Alpine grazing ignores evidence: society

VICTORIA’S leading scientific society has urged the state and federal governments to abandon plans for a cattle-grazing trial in the Alpine National Park.

It said peer-reviewed evidence showed it would fail to cut fire risk.

The normally conservative Royal Society of Victoria questioned the merits and scientific basis of a trial to test whether grazing decreased fire risk by reducing fuel, in a letter to state Environment Minister Ryan Smith.

About 60 cattle would roam the Wonnangatta Valley for three years if the federal government approved the trial.

Society president Dr Bill Birch said the trial ignored published evidence that grazing had no measurable effect.

But, he said it had serious impacts on the diversity of species in the area.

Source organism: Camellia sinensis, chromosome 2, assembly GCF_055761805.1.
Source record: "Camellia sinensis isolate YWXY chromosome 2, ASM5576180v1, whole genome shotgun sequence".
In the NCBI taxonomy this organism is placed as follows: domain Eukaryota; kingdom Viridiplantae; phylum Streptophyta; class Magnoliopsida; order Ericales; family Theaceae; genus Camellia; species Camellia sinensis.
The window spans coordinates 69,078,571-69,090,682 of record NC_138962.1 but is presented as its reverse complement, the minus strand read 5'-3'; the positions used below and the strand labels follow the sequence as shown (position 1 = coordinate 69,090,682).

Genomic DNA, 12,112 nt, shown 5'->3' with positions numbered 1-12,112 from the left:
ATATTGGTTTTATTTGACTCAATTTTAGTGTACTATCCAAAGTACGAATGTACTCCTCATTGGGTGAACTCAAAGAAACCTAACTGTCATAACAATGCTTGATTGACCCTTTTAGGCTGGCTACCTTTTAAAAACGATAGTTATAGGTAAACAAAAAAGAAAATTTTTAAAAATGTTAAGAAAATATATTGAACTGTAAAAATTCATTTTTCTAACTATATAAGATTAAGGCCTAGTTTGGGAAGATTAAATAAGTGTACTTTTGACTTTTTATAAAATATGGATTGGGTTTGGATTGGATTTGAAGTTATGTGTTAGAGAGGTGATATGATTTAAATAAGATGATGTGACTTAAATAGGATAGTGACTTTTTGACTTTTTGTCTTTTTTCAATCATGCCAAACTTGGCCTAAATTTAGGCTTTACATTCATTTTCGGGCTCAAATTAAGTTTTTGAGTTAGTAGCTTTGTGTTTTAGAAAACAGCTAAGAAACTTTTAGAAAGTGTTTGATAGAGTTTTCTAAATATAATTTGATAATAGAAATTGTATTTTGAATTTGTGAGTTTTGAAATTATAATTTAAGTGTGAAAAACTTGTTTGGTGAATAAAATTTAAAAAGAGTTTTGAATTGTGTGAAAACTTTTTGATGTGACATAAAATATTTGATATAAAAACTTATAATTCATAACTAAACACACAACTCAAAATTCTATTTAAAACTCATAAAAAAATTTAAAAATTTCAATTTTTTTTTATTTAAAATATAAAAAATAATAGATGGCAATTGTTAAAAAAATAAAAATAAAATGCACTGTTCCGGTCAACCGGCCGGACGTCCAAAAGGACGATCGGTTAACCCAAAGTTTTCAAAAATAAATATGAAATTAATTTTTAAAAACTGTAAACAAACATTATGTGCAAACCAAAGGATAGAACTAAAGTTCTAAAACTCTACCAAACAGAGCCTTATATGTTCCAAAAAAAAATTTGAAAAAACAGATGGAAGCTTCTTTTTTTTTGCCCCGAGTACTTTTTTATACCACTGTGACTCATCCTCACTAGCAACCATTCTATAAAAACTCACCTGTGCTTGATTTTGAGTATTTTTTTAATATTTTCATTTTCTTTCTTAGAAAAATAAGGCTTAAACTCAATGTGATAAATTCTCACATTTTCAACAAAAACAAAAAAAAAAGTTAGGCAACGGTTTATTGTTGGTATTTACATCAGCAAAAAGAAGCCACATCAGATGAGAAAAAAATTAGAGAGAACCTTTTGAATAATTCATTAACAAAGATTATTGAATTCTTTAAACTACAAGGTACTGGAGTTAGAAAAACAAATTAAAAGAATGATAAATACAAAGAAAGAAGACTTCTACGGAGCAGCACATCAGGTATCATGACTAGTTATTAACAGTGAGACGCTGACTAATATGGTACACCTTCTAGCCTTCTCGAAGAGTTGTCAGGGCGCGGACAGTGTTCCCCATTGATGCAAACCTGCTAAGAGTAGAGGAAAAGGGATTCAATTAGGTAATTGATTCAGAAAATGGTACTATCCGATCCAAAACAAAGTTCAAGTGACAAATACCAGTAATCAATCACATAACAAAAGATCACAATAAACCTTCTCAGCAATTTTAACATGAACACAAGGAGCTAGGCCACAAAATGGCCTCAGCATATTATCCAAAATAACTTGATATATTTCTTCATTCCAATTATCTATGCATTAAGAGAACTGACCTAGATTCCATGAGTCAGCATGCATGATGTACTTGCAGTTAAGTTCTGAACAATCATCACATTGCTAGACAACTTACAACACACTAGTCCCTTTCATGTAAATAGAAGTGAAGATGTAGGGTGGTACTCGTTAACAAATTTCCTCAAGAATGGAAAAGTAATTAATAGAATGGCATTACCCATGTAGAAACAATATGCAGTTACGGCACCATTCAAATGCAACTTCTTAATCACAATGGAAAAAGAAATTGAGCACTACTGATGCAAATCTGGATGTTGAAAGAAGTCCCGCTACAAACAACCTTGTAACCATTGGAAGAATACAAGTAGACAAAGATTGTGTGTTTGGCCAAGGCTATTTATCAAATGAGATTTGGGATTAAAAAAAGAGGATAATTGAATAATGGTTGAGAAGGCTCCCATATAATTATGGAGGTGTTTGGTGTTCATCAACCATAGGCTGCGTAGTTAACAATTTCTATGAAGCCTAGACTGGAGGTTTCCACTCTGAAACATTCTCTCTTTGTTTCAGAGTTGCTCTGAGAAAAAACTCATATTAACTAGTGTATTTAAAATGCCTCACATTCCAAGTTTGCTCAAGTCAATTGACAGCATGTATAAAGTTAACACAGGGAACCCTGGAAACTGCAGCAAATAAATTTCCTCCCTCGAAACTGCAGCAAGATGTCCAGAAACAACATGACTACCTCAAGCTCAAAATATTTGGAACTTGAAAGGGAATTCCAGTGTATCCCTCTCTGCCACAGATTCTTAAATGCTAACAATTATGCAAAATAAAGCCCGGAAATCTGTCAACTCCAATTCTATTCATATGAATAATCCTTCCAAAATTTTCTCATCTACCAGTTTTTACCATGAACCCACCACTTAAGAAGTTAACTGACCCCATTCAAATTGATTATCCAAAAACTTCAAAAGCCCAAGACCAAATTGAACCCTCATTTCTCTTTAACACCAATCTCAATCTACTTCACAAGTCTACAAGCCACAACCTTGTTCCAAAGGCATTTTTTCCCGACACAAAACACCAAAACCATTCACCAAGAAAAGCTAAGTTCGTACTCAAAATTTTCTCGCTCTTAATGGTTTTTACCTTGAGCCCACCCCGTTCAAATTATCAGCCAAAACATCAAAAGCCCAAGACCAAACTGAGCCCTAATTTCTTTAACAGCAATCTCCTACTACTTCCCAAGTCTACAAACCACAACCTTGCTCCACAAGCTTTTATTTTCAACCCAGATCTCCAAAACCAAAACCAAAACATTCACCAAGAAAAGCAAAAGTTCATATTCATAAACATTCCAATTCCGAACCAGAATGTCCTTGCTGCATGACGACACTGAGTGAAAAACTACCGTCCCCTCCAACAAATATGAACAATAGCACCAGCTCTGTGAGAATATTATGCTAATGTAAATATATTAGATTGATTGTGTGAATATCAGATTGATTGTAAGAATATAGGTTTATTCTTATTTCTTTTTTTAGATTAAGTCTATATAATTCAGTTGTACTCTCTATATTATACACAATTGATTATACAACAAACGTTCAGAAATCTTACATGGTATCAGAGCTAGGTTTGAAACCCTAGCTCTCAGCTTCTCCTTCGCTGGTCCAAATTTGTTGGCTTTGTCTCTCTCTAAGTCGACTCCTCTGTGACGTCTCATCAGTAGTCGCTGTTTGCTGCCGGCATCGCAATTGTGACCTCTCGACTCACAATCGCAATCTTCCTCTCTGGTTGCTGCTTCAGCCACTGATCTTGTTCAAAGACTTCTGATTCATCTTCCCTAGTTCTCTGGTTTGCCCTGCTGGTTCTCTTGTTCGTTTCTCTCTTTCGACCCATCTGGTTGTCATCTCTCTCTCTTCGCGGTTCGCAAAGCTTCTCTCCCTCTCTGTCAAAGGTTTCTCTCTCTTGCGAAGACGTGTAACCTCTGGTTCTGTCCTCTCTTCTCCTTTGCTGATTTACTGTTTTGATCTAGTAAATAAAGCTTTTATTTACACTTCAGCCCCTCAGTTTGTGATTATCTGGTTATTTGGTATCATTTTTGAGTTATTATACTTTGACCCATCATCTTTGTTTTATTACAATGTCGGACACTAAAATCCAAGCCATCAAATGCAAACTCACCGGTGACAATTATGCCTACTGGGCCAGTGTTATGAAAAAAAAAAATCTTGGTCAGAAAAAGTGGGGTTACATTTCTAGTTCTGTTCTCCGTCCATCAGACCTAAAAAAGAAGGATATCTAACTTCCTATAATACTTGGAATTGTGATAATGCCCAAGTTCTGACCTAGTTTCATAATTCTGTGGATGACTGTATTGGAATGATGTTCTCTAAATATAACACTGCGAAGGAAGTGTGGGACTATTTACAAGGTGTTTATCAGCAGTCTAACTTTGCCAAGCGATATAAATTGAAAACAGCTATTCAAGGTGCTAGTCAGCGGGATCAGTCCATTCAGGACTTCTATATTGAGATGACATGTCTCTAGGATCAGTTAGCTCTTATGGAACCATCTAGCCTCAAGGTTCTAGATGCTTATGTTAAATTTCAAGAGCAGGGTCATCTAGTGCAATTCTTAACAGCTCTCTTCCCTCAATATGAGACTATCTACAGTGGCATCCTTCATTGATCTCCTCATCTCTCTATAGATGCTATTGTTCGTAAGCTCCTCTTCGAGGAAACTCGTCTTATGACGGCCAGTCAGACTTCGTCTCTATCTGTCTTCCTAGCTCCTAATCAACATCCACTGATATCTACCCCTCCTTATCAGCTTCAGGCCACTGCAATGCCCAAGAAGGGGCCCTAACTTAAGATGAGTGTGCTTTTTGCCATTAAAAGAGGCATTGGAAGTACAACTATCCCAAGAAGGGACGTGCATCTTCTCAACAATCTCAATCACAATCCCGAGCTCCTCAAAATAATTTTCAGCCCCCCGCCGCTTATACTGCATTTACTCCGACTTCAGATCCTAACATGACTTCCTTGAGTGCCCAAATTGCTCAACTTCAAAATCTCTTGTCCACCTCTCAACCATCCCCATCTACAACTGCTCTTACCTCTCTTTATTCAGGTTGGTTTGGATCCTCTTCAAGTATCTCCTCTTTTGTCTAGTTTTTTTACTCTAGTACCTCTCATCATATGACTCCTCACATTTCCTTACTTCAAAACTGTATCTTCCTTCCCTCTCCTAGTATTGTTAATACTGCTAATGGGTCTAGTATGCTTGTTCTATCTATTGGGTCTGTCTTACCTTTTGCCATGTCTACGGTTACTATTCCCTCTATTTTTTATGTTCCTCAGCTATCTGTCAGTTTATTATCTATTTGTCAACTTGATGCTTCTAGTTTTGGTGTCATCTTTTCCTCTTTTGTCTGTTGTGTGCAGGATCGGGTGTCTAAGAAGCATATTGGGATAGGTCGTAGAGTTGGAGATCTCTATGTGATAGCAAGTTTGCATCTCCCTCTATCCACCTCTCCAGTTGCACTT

“The plan for the proposed trial is not clear and shows little evidence of sound scientific structure,” Dr Birch wrote.

He said among the trial’s failings were that vegetation in the Wonnangatta Valley represented only a proportion of that found in the Alpine park, meaning the results could not automatically be applied to the entire region.

He also said wildfires burnt more intensely and moved differently to controlled burns, which would be used in the trial, meaning the effect of cattle on fuel reduction was not be measurable.

“The Royal Society considers the proposed trial as another example of so-called scientific study, undertaken without adequate appreciation or even demonstrated knowledge of the literature and which is characterised by inadequate planning and inadequate scientific rigor,” Dr Birch wrote.

“We suggest that the trial be abandoned.”

Executive officer of the Mountain Cattlemen’s Association, Graeme Stoney said: “There is no doubt grazing reduces fuel in grazing areas.”

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